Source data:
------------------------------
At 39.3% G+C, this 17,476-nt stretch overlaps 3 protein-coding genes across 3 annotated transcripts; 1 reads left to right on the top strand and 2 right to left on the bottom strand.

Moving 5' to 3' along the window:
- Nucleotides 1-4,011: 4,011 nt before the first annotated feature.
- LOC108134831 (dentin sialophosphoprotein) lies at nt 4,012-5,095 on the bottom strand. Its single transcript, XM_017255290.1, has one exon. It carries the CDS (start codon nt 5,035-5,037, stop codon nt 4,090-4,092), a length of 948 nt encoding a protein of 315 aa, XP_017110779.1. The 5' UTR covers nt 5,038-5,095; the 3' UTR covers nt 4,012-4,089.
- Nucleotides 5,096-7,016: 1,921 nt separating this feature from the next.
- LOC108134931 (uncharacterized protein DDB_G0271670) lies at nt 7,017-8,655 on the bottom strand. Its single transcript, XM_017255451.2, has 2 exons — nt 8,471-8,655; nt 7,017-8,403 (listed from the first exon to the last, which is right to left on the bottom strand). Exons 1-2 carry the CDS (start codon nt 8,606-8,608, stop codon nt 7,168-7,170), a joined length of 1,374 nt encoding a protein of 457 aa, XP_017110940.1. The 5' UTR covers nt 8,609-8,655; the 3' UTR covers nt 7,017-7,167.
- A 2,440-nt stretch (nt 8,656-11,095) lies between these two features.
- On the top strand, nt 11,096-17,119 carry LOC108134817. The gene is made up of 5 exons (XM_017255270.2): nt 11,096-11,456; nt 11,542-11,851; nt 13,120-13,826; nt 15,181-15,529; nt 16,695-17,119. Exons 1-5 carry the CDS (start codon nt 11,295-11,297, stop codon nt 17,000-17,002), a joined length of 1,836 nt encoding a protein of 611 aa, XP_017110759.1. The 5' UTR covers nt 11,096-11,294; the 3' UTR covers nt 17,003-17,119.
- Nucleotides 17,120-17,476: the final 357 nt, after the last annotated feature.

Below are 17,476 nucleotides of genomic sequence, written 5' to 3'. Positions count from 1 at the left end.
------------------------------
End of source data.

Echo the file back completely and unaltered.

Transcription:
At 39.3% G+C, this 17,476-nt stretch overlaps 3 protein-coding genes across 3 annotated transcripts; 1 reads left to right on the top strand and 2 right to left on the bottom strand.

Moving 5' to 3' along the window:
- Nucleotides 1-4,011: 4,011 nt before the first annotated feature.
- LOC108134831 (dentin sialophosphoprotein) lies at nt 4,012-5,095 on the bottom strand. Its single transcript, XM_017255290.1, has one exon. It carries the CDS (start codon nt 5,035-5,037, stop codon nt 4,090-4,092), a length of 948 nt encoding a protein of 315 aa, XP_017110779.1. The 5' UTR covers nt 5,038-5,095; the 3' UTR covers nt 4,012-4,089.
- Nucleotides 5,096-7,016: 1,921 nt separating this feature from the next.
- LOC108134931 (uncharacterized protein DDB_G0271670) lies at nt 7,017-8,655 on the bottom strand. Its single transcript, XM_017255451.2, has 2 exons — nt 8,471-8,655; nt 7,017-8,403 (listed from the first exon to the last, which is right to left on the bottom strand). Exons 1-2 carry the CDS (start codon nt 8,606-8,608, stop codon nt 7,168-7,170), a joined length of 1,374 nt encoding a protein of 457 aa, XP_017110940.1. The 5' UTR covers nt 8,609-8,655; the 3' UTR covers nt 7,017-7,167.
- A 2,440-nt stretch (nt 8,656-11,095) lies between these two features.
- On the top strand, nt 11,096-17,119 carry LOC108134817. The gene is made up of 5 exons (XM_017255270.2): nt 11,096-11,456; nt 11,542-11,851; nt 13,120-13,826; nt 15,181-15,529; nt 16,695-17,119. Exons 1-5 carry the CDS (start codon nt 11,295-11,297, stop codon nt 17,000-17,002), a joined length of 1,836 nt encoding a protein of 611 aa, XP_017110759.1. The 5' UTR covers nt 11,096-11,294; the 3' UTR covers nt 17,003-17,119.
- Nucleotides 17,120-17,476: the final 357 nt, after the last annotated feature.

Below are 17,476 nucleotides of genomic sequence, written 5' to 3'. Positions count from 1 at the left end.